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[Phys-L] Re: Polarity of a 1F (super) capacitor

(1) Super capacitors generally are not polar. If there is no marking,
it is a non-polar capacitor. On the other hand, capacitors requiring a
specific polarity should be clearly marked on the body of the capacitor.

(2) Do not associate lead length with polarity with capacitors, LEDs, or
any other components. The difference in lead length is to make
insertion easier. You put the longer lead through its hole first, then
put the shorter lead through its hole. That is significantly easier
than trying to get both leads aligned with the holes simultaneously.
There is no uniform standard as to whether the longer lead is positive
or negative, and you'll only get yourself into trouble if you act as if
there is a standard.

(3) Be a bit careful if charging a super capacitor from a transformer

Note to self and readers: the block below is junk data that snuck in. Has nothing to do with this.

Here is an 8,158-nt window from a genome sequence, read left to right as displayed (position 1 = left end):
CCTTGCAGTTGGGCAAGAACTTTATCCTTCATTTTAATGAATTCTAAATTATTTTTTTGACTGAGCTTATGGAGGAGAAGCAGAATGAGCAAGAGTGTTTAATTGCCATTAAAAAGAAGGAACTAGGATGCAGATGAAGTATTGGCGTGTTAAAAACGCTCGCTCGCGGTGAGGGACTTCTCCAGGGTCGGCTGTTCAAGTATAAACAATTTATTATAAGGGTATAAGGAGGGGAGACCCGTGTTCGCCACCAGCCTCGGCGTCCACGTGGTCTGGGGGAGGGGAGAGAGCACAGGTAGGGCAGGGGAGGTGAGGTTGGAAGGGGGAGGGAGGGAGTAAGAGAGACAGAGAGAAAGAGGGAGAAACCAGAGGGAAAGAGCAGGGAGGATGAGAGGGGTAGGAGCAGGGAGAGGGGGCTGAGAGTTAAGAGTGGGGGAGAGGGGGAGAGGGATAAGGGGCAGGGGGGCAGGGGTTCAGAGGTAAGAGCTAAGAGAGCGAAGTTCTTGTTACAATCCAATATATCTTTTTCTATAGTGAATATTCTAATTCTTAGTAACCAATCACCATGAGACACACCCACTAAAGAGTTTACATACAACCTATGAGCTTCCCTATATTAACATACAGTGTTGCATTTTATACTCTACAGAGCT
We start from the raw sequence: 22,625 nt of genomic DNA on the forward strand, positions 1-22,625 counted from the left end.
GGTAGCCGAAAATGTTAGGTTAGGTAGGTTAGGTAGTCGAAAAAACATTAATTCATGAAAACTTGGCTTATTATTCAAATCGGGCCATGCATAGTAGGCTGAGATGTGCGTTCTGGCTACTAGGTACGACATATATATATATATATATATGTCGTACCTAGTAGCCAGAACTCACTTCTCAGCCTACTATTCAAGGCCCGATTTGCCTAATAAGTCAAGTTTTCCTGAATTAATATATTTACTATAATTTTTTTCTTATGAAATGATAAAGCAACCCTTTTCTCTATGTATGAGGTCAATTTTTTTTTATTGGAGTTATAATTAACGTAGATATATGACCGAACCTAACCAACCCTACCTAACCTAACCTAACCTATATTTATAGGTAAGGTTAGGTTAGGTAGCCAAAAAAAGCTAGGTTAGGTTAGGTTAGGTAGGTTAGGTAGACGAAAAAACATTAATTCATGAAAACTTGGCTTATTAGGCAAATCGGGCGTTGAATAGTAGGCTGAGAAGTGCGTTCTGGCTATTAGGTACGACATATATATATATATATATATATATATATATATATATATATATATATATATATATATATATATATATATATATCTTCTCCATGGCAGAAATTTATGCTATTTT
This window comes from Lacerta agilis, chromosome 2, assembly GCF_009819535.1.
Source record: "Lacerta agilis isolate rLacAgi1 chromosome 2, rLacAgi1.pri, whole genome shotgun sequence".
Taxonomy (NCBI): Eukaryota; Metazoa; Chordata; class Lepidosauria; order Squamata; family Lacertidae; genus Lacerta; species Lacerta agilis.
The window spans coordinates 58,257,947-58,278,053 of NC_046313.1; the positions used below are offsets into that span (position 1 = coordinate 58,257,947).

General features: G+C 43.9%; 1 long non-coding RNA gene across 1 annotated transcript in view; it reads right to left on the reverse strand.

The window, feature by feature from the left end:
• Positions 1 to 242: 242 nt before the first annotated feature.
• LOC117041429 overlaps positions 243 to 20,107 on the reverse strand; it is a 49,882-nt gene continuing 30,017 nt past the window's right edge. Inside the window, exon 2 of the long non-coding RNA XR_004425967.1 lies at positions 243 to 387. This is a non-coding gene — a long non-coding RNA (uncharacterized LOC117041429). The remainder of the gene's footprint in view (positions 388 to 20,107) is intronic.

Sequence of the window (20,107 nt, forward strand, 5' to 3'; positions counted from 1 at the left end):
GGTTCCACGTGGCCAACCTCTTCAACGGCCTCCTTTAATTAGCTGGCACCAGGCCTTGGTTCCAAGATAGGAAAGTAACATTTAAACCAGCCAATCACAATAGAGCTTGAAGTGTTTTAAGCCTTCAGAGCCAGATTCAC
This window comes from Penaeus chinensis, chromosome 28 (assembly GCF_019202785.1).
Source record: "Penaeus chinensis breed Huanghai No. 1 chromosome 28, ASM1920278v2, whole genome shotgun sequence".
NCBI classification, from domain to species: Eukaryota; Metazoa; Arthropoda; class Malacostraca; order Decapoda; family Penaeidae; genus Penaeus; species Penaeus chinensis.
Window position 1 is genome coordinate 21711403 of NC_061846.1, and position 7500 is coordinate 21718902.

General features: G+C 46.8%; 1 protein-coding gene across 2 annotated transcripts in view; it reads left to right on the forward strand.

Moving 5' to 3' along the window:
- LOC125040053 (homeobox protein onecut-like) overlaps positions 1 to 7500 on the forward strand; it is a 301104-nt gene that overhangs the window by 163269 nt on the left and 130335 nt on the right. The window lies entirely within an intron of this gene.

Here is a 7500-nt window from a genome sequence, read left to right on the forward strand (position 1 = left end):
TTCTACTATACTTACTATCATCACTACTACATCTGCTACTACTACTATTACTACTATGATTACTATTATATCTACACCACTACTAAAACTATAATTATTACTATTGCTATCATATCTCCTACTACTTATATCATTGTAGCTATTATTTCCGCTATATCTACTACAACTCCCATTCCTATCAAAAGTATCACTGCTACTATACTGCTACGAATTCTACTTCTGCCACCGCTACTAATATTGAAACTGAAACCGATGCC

and rectifier circuit. When discharged, any capacitor present a near
short-circuit to the rectifier. The high initial current during
charging of a capacitor from its discharged state can exceed the current
rating of the rectifier diodes. With normal-sized capacitors this high
surrent doesn't usually last long enough to hurt the diodes, although it
can. As the capacitance increases, the risk of damage to the diodes
increases. The super caps create a reasonable risk of diode damage
unless a resistor is placed in series between the diodes and capacitor,
or some other current limiting circuitry is used. In some applications
you might want to use the special high-inrush resistors that limit high
currents while maintaining low resistance to low currents.

Michael D. Edmiston, Ph.D.
Professor of Physics and Chemistry
Bluffton University
Bluffton, OH 45817
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